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When things are going well, practice delayed gratification says QQ.

When things are going well, practice delayed gratification says QQ.

Successful business owner, Lewis Morton is a firm believer in celebrating achievements but also maintaining momentum. The QQ President recently explained how he practices delayed gratification and teaches his contractors to do the same.

Working with some of the industry’s most competitive workers QQ New York are always on the lookout for ways to encourage their employees to become better entrepreneurs. President of the firm Lewis Morton has been practicing the principles of Walter Mischel’s 1970 study into delayed gratification. In a controlled experiment group, four-year-old children were offered a single marshmallow or two marshmallows if they could wait for 20 minutes. The study was designed to test the link between success and the ability to delay gratification.  Follow up studies demonstrated those who waited for the more substantial prize were overall more successful, scoring highly on further tests on self-esteem and physical and mental health. Mr Morton understands the importance of delayed gratification in business and is working with the team at QQ ensuring they have a well-educated mindset toward the challenges ahead.

The firm is committed to growing throughout 2018, striving to boost their market reach for their clients new and old.  To fulfill these goals, fresh managers will need to be developed, through systematic training and coaching. The firm uses their unique approach to education, exploring different theories surrounding success and leadership in business with their workforce. President, Lewis Morton recently held a workshop, designed to expose the benefits of patience and seeking a long-term larger scale win.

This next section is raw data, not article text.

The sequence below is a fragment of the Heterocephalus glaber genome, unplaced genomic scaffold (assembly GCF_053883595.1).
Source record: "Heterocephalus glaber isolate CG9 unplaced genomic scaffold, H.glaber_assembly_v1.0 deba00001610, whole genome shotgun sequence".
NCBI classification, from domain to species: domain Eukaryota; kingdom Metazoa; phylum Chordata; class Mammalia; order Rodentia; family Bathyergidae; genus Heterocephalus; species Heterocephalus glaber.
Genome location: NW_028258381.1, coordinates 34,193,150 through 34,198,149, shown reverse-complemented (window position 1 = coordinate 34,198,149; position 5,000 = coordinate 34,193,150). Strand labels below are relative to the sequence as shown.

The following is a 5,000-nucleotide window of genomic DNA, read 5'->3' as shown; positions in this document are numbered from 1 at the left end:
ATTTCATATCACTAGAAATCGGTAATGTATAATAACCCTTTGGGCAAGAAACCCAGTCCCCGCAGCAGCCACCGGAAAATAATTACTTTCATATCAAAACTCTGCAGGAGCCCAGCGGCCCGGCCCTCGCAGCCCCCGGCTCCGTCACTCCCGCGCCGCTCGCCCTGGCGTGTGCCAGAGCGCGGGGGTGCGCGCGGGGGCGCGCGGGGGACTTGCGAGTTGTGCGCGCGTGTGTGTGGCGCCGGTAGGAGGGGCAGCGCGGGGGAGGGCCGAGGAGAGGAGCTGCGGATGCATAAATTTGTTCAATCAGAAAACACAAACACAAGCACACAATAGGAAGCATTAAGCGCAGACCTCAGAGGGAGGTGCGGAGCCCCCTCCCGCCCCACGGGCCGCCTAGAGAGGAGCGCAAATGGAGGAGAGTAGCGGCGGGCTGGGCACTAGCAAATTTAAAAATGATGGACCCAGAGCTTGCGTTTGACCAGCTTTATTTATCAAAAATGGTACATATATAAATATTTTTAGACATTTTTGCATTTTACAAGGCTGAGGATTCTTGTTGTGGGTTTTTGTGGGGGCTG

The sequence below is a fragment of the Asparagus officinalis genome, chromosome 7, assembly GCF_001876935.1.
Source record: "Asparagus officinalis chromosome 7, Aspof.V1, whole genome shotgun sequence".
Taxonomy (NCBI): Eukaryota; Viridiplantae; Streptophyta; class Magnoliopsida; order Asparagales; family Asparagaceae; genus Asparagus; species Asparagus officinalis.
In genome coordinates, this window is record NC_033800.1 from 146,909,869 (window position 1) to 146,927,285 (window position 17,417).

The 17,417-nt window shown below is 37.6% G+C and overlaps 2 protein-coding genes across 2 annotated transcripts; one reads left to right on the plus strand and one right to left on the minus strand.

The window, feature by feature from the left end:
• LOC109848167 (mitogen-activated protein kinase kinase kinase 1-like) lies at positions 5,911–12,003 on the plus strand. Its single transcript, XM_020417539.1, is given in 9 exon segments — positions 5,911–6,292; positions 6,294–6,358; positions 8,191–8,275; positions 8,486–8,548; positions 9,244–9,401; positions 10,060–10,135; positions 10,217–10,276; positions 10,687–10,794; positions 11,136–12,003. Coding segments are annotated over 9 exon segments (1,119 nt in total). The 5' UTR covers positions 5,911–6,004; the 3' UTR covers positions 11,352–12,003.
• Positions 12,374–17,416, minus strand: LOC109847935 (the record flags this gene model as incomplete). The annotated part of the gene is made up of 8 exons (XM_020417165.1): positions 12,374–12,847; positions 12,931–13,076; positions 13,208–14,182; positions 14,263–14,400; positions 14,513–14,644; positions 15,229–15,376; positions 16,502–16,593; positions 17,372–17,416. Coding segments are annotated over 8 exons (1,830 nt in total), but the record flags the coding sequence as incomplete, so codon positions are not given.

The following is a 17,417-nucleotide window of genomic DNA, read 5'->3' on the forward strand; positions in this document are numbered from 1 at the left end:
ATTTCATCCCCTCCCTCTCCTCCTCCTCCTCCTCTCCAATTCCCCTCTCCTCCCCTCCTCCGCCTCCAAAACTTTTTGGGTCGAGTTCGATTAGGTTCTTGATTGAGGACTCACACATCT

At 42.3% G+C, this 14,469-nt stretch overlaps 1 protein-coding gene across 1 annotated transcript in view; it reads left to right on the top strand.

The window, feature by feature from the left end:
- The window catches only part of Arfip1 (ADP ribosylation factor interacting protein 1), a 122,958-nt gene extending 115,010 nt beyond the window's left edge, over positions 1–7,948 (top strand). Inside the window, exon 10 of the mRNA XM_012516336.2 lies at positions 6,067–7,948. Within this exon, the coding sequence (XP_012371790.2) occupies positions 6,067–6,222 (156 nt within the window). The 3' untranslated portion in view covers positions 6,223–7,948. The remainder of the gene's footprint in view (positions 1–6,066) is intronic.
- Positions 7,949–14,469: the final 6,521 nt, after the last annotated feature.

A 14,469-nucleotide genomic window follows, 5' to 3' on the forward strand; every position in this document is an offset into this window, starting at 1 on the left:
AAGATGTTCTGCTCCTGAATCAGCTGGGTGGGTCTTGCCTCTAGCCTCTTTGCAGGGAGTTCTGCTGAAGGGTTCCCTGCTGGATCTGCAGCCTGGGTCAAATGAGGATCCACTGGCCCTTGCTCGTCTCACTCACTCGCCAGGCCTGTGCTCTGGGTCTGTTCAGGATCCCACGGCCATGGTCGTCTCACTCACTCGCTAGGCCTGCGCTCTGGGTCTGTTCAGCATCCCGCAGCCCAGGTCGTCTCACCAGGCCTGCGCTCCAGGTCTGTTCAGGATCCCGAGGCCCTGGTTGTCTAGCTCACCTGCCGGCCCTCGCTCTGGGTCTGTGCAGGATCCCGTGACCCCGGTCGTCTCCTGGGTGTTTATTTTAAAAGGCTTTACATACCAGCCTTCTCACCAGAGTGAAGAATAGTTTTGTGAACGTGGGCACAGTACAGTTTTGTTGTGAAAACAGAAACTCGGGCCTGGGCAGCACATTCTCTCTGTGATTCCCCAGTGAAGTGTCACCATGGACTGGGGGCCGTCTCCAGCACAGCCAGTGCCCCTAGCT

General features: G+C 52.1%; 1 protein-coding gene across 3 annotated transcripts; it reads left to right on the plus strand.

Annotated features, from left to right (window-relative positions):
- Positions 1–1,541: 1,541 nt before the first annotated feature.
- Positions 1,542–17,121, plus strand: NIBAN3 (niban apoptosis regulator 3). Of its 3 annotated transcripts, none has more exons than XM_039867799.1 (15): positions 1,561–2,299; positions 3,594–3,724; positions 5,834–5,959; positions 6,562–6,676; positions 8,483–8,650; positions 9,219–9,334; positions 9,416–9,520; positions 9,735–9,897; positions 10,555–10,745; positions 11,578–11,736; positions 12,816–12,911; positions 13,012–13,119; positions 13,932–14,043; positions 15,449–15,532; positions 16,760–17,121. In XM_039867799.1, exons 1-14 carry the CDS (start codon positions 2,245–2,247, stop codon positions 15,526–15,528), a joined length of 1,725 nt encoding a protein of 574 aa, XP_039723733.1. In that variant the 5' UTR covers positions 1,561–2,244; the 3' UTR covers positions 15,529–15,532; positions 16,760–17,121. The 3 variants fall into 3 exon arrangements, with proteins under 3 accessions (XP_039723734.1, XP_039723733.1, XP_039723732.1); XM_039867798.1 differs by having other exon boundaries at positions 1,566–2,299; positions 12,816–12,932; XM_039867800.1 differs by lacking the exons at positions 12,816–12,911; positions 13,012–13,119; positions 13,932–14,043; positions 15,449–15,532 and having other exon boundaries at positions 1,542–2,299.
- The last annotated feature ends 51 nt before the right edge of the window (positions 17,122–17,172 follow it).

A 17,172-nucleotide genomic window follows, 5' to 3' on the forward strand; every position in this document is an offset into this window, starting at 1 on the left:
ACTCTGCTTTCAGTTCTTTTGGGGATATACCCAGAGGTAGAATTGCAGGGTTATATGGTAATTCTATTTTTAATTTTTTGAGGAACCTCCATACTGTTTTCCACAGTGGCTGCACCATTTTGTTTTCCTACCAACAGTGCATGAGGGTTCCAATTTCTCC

Take home points from the workshop included:

Self-control – Becoming aware of personal choices, knowing when to wait and when to execute is an excellent business skill which will boost the potential of a long-term career.

Strong mindset – Being confident enough to wait for a greater reward, when a quick win is available, offering less long-term benefits to a goal.

Discipline – The ability to avoid temptation and not follow what peers are doing, instead forging a personal path to success through sacrifice and self-awareness.

 

Source: https://www.theatlantic.com/health/archive/2014/09/what-the-marshmallow-test-really-teaches-about-self-control/380673/